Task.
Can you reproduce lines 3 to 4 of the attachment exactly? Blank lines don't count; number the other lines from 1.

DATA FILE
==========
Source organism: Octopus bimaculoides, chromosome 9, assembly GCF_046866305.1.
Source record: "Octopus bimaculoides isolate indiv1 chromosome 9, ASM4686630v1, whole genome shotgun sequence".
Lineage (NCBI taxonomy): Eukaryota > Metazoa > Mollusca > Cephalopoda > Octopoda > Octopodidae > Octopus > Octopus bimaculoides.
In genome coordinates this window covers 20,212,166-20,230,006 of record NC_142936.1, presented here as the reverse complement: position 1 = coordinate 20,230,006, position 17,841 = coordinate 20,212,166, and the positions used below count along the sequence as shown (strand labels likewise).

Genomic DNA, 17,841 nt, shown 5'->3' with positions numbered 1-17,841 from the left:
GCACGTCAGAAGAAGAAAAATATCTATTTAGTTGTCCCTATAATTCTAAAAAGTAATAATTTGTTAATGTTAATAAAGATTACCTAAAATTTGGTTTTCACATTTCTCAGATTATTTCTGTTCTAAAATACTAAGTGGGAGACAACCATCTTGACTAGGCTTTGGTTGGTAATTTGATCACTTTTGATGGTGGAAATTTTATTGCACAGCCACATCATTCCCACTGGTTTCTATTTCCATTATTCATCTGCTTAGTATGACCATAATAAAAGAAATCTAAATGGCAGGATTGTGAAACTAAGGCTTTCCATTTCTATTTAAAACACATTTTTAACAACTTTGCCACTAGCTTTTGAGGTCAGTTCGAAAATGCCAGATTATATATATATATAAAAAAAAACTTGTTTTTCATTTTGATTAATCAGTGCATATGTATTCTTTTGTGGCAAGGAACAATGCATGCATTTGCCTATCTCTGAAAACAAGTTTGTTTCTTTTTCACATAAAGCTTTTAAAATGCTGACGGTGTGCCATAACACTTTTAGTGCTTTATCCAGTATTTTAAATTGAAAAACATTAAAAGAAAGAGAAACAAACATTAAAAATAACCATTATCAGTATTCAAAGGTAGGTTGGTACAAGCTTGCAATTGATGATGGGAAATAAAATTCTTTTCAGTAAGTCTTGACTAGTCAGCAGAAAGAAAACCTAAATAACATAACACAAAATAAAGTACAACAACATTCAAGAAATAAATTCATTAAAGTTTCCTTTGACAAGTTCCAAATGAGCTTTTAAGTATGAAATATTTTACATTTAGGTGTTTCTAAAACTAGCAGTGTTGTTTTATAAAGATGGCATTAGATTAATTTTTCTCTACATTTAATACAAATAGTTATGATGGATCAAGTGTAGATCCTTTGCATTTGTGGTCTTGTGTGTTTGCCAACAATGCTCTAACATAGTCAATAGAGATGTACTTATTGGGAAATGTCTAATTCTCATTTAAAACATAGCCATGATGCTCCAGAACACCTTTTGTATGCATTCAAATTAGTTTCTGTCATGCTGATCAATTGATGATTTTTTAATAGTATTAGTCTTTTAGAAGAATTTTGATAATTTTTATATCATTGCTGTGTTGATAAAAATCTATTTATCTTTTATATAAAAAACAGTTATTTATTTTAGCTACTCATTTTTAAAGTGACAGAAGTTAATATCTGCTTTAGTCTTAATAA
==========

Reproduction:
Lineage (NCBI taxonomy): Eukaryota > Metazoa > Mollusca > Cephalopoda > Octopoda > Octopodidae > Octopus > Octopus bimaculoides.
In genome coordinates this window covers 20,212,166-20,230,006 of record NC_142936.1, presented here as the reverse complement: position 1 = coordinate 20,230,006, position 17,841 = coordinate 20,212,166, and the positions used below count along the sequence as shown (strand labels likewise).